What happens when a cultured bohemian feels stifled in a sexless marriage to her invalid husband?
She takes on a lover…
Constance Chatterley, the wife of Clifford Chatterley, finds herself trapped in a loveless and lifeless marriage. When her husband urges her to have a liaison with someone from their own class, Constance gets attracted to a man from the working class instead– an Oliver Mellors who is her husband’s gamekeeper– and takes him as her lover.
Ina society that reveres class difference, will an aristocrat woman be allowed her torrid love affair with a lowly man?
A novel notorious for being pornographic and way ahead of its time, Lady Chatterley’s Lover brewed up quite a controversy when it was first published in 1928. It was only decades later, in 1960, that its unexpurgated edition could be openly published in the UK.
Catherine Carswell was one of the most loyal and dependable of D.H. Lawrence’s friends. When he died in 1930, with controversy over Lady Chatterley’s Lover still raging, the abuse heaped on him prompted her into writing this warm and intimate account of his life.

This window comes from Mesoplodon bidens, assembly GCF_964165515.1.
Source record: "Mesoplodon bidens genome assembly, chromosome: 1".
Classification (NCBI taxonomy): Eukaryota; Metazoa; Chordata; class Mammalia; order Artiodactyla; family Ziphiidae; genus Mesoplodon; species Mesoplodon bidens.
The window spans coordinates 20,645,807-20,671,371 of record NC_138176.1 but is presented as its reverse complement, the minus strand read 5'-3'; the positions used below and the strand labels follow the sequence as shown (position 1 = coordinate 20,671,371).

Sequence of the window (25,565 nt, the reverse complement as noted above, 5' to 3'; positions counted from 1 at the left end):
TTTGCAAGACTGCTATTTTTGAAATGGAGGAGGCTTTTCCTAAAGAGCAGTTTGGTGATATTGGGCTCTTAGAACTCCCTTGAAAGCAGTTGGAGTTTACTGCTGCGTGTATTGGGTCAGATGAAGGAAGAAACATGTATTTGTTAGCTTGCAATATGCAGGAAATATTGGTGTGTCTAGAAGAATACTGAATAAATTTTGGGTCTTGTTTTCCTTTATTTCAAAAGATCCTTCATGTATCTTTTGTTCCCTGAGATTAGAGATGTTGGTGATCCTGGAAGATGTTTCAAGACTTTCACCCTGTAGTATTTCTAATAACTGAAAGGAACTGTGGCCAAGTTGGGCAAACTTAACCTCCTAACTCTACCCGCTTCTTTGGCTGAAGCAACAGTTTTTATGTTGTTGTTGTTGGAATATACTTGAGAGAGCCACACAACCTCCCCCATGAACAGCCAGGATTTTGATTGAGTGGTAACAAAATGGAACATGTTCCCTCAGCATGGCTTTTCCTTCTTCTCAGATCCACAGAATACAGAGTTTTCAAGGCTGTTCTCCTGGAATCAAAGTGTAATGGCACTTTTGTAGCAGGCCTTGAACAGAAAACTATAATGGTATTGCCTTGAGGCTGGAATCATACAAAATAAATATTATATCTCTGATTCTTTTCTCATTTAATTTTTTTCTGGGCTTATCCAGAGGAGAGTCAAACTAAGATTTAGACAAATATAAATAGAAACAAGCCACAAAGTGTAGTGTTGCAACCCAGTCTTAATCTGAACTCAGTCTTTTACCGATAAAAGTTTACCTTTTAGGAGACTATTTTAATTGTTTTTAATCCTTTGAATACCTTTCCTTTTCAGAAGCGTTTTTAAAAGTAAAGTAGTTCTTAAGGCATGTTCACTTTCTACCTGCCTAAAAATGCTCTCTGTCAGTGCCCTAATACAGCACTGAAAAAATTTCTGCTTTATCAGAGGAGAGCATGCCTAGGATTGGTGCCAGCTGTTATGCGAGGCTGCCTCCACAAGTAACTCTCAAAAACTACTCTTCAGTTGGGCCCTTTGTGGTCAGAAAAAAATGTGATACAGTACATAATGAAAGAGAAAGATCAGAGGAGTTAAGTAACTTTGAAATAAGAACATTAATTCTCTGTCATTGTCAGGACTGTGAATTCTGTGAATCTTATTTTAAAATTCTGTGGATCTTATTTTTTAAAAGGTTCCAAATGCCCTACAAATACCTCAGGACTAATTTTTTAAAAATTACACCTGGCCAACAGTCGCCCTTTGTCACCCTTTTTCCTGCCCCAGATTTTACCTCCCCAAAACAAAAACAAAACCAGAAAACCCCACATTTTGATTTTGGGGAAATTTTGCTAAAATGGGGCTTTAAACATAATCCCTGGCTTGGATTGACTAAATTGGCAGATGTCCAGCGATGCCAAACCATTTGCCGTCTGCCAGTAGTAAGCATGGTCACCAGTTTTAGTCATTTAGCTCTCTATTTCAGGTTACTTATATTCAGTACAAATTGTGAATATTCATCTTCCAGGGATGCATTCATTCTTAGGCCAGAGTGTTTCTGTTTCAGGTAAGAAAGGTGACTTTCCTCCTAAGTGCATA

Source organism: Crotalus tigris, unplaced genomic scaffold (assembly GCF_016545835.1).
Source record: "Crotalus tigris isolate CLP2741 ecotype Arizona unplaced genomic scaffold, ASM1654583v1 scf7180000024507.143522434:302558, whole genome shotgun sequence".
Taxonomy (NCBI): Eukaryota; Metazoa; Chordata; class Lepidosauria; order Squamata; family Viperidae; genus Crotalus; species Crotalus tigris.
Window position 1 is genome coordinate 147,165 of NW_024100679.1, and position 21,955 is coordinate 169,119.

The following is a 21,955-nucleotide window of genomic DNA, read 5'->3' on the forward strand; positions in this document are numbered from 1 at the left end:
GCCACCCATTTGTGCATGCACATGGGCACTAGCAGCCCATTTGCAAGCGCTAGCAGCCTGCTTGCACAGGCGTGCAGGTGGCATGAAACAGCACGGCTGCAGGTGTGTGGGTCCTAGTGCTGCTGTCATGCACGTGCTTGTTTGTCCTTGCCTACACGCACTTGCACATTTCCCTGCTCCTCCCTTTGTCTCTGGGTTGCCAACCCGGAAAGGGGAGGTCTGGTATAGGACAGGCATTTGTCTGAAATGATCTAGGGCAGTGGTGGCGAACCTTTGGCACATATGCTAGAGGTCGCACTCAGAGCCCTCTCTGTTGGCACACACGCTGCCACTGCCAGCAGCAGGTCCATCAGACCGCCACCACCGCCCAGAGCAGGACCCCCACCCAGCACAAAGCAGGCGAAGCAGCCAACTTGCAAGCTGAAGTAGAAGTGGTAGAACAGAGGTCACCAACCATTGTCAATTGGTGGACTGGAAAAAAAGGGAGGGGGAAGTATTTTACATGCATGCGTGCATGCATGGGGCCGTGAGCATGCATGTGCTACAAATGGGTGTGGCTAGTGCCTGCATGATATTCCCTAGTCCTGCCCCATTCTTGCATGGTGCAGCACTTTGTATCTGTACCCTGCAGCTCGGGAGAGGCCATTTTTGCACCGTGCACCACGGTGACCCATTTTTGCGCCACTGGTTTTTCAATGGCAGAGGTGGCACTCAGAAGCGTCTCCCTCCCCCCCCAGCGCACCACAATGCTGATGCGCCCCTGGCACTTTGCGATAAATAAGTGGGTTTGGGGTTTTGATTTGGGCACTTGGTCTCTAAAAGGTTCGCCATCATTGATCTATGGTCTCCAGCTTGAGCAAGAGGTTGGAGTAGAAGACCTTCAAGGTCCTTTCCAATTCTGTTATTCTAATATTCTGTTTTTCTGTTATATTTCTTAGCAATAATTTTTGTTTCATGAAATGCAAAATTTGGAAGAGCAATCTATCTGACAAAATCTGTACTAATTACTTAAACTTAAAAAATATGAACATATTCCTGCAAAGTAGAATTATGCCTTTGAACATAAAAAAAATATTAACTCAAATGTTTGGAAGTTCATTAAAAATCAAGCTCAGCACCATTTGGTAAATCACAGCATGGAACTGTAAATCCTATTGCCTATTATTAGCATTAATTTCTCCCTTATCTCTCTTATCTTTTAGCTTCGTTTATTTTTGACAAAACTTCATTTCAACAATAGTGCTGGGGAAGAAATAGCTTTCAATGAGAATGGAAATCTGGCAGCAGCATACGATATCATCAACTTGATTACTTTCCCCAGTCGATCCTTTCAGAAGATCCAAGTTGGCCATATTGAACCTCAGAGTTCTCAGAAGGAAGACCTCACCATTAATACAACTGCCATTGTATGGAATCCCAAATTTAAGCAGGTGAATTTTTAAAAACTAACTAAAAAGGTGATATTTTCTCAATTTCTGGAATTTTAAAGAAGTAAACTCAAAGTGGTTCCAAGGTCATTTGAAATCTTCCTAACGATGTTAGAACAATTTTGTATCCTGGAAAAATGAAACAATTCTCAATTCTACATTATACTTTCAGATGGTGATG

Savage Pilgrimage traces Lawrence’s troubled existence back to his working-class origins and gives a description of his life during the First World War after The Rainbow had been banned, when no-one would publish his work, and he became desperately poor.
This is an essential book for anyone interested in the life of one of Britain’s greatest and most controversial writers. It includes details of Lawrence’s everyday behaviour, and insights into his character, which could only have been provided by someone who was as close to him as its author.